Peterson jury must decide life or death
First-degree and second-degree murder convictions
Scott Peterson could get a death sentence after the double murder convictions.
Scott Peterson could now receive the death penalty.
Reaction to the conviction in Modesto.
The events leading up to the double murder trial of Scott Peterson.
REDWOOD CITY, California (CNN) -- Attention turned Saturday to the life-or-death choice facing jurors who convicted Scott Peterson of killing his pregnant wife and their unborn son.
Jurors found that special circumstances -- a conviction of multiple murders -- applied in Laci Peterson's death, which means either a death sentence or life without parole apply under California law.
The sentencing phase of the trial is set to begin November 22. With time off for the Thanksgiving holiday, San Mateo County Superior Court Judge Alfred Delucchi said the second phase should take less than a week.
Tension was high in the courtroom before the jury's decision was announced Friday.
Laci Peterson's mother and brother, Brent Rocha, sobbed when the verdicts were announced -- first-degree murder in the death of his pregnant wife Laci and second-degree murder in the death of the Petersons' unborn son.
Scott Peterson -- though he was smiling confidently before the verdict -- looked "straight ahead, and not to either side," after the announcement, CNN's Rusty Dornin said. The Peterson family said nothing after the verdict was read.
Peterson's defense attorney, Mark Geragos, was not in the courtroom Friday. Nor was Peterson's father.
Outside the courtroom, people cheered and car horns sounded as the news of the verdicts spread.
Prosecutors had accused Peterson of killing 27-year-old Laci on or around December 24, 2002. They said he dumped her body, weighted with homemade cement anchors, in San Francisco Bay.
After 184 witnesses testified over a period of 23 weeks, Geragos said in closing arguments that prosecutors had introduced no direct evidence that Peterson killed anyone, and he admonished jurors to weigh only the evidence and to put aside their feelings about his client.
"I don't care if you hate Scott Peterson," Geragos had said.
During his closing arguments, prosecutor Rick Distaso told jurors that it was a common-sense case in which a man killed his wife and that Peterson was the only one who could have killed Laci.
The verdict came after the judge's dismissal and replacement Tuesday of juror No. 7, a woman who reportedly did her own research on the case. On Wednesday, the judge dismissed juror No. 5, a doctor and lawyer who was the panel's foreman. The reason for his dismissal was not given.
Replacement juror No. 6, a firefighter, became the new jury foreman. Sources said he may have been able to smooth over tensions in the jury room.
During the trial, the defense maintained that police bungled the investigation and targeted Peterson to the exclusion of other viable suspects. Geragos claimed Peterson was framed, possibly by a homeless person or a burglar.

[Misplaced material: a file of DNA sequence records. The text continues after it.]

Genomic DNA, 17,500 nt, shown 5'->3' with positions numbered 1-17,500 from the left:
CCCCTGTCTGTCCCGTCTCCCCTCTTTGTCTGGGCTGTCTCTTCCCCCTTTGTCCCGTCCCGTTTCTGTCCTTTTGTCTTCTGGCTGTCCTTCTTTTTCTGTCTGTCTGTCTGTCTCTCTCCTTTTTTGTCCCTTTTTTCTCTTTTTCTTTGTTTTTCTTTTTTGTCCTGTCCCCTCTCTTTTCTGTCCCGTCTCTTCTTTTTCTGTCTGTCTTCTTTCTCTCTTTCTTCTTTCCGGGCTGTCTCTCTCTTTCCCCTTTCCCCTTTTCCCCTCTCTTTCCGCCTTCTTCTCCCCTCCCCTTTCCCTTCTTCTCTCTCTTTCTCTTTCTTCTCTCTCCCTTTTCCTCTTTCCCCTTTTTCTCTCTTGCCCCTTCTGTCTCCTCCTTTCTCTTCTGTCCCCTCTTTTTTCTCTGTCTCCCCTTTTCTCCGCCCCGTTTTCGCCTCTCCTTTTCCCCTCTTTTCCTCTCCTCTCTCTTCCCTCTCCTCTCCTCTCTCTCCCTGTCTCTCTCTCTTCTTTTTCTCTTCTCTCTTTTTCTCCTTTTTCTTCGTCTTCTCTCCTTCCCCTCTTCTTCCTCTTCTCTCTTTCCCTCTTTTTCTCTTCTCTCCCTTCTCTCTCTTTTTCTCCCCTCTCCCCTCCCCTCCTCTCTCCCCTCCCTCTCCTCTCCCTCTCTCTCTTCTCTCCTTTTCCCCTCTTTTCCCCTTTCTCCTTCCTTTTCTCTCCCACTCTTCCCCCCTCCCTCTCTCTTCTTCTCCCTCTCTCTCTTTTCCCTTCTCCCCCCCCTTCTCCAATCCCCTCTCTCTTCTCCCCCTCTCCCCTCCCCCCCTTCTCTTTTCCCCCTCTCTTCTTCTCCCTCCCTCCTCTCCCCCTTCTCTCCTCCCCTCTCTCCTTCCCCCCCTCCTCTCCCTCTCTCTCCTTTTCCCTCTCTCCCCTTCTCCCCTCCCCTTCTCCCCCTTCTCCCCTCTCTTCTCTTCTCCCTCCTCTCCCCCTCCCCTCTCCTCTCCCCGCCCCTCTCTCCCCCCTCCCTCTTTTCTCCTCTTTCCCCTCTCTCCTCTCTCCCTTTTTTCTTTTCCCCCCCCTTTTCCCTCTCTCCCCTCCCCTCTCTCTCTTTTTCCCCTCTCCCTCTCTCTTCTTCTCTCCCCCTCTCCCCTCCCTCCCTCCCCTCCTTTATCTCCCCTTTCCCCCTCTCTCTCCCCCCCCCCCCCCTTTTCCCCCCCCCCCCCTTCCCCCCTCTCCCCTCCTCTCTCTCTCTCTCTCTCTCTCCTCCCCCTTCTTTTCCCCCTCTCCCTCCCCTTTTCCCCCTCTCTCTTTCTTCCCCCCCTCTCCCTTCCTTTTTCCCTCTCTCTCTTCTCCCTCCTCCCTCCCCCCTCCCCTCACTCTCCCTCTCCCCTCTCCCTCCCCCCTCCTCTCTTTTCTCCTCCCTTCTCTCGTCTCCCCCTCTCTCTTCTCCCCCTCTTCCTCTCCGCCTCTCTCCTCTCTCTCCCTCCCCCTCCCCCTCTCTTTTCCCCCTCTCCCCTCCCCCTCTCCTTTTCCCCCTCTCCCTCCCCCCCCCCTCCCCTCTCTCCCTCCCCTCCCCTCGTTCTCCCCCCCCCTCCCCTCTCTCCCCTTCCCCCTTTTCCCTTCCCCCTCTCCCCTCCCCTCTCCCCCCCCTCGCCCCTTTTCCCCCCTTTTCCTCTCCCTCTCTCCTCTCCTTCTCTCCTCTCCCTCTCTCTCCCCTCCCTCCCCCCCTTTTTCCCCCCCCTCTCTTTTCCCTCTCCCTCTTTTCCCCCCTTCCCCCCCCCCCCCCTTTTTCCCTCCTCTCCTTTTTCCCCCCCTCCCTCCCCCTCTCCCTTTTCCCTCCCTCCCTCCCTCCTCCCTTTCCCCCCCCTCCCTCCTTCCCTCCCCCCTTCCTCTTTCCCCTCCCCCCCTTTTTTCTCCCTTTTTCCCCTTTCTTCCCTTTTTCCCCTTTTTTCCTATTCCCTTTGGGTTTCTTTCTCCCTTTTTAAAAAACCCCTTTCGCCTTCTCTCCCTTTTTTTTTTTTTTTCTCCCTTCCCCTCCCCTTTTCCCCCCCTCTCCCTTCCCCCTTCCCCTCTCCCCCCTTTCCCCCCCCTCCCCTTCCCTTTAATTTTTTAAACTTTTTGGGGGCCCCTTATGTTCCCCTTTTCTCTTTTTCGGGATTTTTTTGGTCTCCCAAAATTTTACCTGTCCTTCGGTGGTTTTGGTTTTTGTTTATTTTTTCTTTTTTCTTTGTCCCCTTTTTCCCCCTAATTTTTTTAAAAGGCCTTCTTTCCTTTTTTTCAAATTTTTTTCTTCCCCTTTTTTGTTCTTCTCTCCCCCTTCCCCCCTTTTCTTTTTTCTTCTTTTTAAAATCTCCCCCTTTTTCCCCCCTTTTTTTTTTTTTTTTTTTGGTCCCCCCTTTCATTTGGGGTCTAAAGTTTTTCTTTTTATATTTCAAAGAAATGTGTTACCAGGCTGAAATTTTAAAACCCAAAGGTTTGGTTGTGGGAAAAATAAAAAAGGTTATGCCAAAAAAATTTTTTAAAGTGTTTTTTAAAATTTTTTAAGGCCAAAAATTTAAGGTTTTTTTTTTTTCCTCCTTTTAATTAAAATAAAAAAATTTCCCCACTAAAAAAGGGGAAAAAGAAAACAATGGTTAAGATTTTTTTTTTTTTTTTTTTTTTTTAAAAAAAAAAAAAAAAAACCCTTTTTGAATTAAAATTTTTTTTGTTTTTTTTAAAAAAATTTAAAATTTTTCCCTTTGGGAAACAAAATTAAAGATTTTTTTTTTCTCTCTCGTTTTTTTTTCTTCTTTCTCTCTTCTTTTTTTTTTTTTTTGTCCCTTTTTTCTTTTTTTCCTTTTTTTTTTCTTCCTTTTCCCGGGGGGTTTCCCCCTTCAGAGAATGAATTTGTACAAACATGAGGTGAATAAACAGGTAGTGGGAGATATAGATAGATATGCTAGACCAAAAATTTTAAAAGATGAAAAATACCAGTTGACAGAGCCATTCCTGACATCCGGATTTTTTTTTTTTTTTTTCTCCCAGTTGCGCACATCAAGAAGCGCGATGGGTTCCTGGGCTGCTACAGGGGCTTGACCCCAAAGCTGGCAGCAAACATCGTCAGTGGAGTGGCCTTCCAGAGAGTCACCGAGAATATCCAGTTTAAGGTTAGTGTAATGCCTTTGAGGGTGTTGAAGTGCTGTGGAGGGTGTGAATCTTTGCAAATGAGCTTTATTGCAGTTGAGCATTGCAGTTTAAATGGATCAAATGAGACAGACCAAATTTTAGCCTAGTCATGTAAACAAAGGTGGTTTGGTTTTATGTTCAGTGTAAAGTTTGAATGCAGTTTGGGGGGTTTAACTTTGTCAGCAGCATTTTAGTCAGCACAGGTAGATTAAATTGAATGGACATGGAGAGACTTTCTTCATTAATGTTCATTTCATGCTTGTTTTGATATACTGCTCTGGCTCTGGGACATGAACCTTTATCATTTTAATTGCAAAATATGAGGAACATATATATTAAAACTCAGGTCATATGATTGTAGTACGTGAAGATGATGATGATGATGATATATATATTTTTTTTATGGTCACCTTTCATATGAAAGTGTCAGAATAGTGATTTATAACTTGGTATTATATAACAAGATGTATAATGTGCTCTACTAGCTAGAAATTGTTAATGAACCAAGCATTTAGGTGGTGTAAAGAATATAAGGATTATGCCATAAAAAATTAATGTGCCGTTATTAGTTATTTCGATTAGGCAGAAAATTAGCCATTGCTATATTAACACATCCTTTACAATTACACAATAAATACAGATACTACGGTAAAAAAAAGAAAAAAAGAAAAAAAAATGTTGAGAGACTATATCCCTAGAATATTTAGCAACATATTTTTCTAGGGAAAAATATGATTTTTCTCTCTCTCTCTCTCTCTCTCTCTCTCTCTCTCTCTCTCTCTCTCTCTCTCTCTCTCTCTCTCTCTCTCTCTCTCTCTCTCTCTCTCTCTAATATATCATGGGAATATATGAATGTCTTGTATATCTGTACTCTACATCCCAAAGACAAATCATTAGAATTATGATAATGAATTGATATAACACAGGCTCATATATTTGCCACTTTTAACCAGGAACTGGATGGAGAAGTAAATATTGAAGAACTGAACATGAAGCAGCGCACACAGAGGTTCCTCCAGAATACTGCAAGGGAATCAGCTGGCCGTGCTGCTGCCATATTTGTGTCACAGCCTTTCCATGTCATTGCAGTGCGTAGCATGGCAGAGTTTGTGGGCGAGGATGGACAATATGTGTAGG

Geragos said his client would never kill his wife to be with a woman he had gone out with only a few times, even telling jurors of Peterson's two previous affairs.
Geragos pointed out that no cement weights were found.
"If there were anchors, why didn't they find them?" Geragos asked jurors in his summation.
Distaso theorized that Peterson's motive was not to continue an admitted affair with massage therapist Amber Frey, but freedom from the burden of a wife and son, or if he became divorced, freedom from paying child support.
Laci Peterson was about eight months pregnant when she disappeared.
Scott Peterson was arrested April 18, 2003, just days after the remains of Laci and their unborn son, whom they planned to name Conner, washed ashore separately near the marina where Peterson said he launched his boat on a fishing trip he took Christmas Eve 2002.
When Peterson was arrested in April near San Diego, he was carrying nearly $15,000 in cash, and prosecutors said he was preparing to flee to Mexico. He also had dyed his hair blond and wore a beard.
On January 24, 2003, Frey told reporters that she had been having an affair with Peterson before and after his wife went missing.
She said she began cooperating with police when she found out her lover had lied to her about many things, including his marital status.
During his trial, the prosecution played tapes of phone calls Peterson made to Frey while searches were under way for his missing wife.
Those calls revealed a web of lies by the defendant, including his statement to her that he celebrated New Year's 2003 near the Eiffel Tower.
In fact, the day that call was made he attended a candlelight vigil for his wife in Modesto.
Jury selection in the trial began March 4, and opening statements started June 1.
CNN's Rusty Dornin contributed to this report.